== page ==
Give My Regards to Broadway Joyce Berry Joe L Easter William E Foster Margaret Belcher John M Cheatham Ronnie Simpson Under new management county hospital is thriving against all odds Historic fairground gazebo demolished One year later, still no arrests in Rhoden family murders There will be trouble in River City! Monna L Fitzgerald Jesse Carrington Janice M Sowards Rhoden family members make plea for tips in Pike Co murders of loved ones Quilting – the art that’s no longer just for Grandma Young is Adams County recipient of Franklin B. Walter All-Scholastic Award Wenstrup recognized as Community Health Advocate Ready, set, go! 25th annual Egg Hunt draws hundreds Applicants needed for Adams County Fair Queen Humane Society encourages responsible animal ownership ACCS holds annual Science Fair Peebles Elementary names March Students of the Month Pierce fires perfect game as Peebles blanks West Union Hunters preparing for 2017 Wild Turkey Season Lady Hounds fall 12-3 at Lynchburg Dragons lose early lead, drop SHAC match up with Fayetteville, 13-6 Senior Profile: Isaiah Anderson Devils roll to big SHAC win at Ripley Despite soggy night, WUHS hosts annual Invitational Meet Celebrities for a night George F Carr Jr Teresa S Hoskins Mary B McClure Richard B Collins Randall D Fetters Former Manchester officer indicted on five counts WUHS student wins state Beta Club Secretary’s seat OVCTC students part of state competition S.R. 73 closed for culvert replacement Peebles Lions Club holds first Easter Egg Hunt Weyrich graduates with honors from Pittsburgh Institute of Aeronautics North Adams Elementary releases Honor Roll for Third grading Period Scholarships available from Jefferson Alumni Olympic athlete speaks at April 6 SAAM event Venture Hawks end their basketball season with a victory at WUHS Devils baseball sweeps doubleheader from Northwest Greyhounds gain SHAC split, split twinbill with East England signs with Rio Grande golf Pierce fans 16, Lady Indians blank Eastern Brown 4-0 Maybe somebody on the river does have a plan Senior Profile: Ryan Dryden Enjoying the view Still a time for celebration Carl R Brown Lena R Staggs Adams County Crews Schedule Culvert Replacement Projects Merlan Shoemaker Dwayne E Thompson Help is on the line! West Union Elementary honors February Students of the Month WUHS hosts 2017 All-County Arts and Music Festival Ohio Brush Creek Canoe/Kayak Access Grand Opening set for April 20 Kasich cracks down on opiate-based prescriptions West Union High School students have successful trip to State Beta Convention North Adams Beta Club excels at State Convention ACRMC hosts annual Health Fair Robert H Bushman Senior Profile: Skylar Newman Nine-run inning leads Lady Hounds to run rule win over West Union WUHS foursome breaks school record First county baseball battle goes to the Greyhounds On the road, Lady Indians pick up two more SHAC victories Senior Profile: Christa Williams One more ‘shining moment’ for SHAC seniors at C103 All-Star Game Esie M Chandler Phyllis Adkins Former Manchester police deputy faces Grand Jury Indictments Cornell tosses no-hitter, Fenton goes deep, Dragons open season with 11-0 SHAC win over Whiteoak New Verizon store opening in West Union Stephen R Palmer Dual culvert replacements for SR 73 Deana P Grooms Tim Phipps Marcella Walker Alvin R Mitchum Senior Profile: Chase Darnell SHAC hoopsters shine at District 14 All-Star Game Greyhounds run rule St. Pat, 15-0 Indians drop SHAC opener West Union hosts early JH Track Meet North Adams student wins state Beta Club President’s seat Anna B Copas Charles A Nelson Nation’s #1 movie comes to stage Artectis hosts grand opening Waiting for the ax to fall, who’s to blame? WU Seniors going to State Sci. Fair Peebles Elem. releases Honor Roll Finding the strength to endure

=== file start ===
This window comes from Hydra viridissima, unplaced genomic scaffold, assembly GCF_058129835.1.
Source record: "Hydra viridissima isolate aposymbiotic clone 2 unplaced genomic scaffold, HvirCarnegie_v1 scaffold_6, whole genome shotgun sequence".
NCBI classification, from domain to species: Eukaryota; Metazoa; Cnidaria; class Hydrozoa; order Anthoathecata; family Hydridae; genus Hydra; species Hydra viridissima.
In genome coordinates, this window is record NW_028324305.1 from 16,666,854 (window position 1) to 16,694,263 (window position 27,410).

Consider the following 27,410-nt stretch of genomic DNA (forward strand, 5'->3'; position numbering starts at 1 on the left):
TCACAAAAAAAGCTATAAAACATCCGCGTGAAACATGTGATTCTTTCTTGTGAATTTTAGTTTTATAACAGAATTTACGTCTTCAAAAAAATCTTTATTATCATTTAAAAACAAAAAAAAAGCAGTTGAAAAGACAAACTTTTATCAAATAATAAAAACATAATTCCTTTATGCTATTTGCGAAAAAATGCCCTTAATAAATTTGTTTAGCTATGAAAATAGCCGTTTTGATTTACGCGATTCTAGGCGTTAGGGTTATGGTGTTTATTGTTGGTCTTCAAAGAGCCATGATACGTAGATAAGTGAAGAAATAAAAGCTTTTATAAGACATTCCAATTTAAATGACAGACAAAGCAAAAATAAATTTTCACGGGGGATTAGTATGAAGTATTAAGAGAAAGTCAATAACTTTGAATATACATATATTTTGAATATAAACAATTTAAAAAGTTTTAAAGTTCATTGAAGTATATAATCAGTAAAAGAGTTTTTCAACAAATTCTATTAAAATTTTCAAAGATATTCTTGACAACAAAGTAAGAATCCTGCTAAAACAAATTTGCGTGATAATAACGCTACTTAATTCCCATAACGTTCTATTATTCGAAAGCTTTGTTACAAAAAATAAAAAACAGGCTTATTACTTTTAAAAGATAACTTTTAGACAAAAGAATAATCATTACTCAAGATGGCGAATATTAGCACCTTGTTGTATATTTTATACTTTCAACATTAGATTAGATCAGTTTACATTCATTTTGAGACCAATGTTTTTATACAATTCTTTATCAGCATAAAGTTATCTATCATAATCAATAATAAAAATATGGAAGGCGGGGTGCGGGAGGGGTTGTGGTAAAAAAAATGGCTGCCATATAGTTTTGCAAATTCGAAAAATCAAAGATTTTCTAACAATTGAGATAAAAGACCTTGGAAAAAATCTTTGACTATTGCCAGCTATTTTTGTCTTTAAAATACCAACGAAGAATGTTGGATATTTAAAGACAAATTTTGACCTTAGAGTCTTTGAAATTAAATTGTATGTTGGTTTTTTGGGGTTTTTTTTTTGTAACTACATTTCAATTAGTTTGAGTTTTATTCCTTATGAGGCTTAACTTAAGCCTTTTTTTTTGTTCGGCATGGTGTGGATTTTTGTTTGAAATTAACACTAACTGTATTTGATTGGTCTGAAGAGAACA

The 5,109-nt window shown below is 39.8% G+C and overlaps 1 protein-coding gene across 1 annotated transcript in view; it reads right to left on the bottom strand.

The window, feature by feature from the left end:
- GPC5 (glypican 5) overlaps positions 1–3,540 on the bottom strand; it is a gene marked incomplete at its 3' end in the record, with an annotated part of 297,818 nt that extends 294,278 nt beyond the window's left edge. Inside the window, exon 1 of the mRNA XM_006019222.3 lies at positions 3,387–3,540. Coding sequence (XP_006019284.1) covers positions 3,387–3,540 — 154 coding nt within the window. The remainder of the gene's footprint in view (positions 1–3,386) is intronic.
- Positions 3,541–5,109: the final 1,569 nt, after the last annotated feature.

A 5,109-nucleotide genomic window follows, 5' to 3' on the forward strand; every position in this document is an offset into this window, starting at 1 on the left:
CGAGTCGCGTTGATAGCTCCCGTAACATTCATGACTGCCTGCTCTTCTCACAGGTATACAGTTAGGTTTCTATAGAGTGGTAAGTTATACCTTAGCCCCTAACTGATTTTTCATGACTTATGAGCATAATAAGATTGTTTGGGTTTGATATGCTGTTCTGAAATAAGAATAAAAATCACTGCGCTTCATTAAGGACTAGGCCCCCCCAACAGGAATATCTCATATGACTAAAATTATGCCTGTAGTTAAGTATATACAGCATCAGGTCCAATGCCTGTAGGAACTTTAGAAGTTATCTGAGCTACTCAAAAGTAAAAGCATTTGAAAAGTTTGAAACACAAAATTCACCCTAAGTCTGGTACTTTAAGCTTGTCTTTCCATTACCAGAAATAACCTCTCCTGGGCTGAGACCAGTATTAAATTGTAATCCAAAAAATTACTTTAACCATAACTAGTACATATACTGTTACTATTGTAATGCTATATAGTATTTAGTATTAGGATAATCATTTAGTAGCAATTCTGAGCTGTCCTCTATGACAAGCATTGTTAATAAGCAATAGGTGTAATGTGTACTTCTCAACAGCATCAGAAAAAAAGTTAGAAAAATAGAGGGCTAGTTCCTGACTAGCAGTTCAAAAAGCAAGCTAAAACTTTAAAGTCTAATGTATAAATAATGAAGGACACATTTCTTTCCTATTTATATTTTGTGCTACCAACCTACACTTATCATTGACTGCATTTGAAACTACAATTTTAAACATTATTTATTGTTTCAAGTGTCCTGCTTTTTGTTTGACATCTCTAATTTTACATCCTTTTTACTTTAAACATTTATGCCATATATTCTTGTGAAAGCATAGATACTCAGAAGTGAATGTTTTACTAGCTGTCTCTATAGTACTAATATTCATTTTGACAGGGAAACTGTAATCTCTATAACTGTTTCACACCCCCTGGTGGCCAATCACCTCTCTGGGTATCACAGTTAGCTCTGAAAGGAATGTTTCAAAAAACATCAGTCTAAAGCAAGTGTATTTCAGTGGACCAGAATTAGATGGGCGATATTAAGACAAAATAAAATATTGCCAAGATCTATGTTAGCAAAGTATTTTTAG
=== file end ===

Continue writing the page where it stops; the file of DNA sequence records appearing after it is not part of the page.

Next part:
State science fair 4 years running for Siders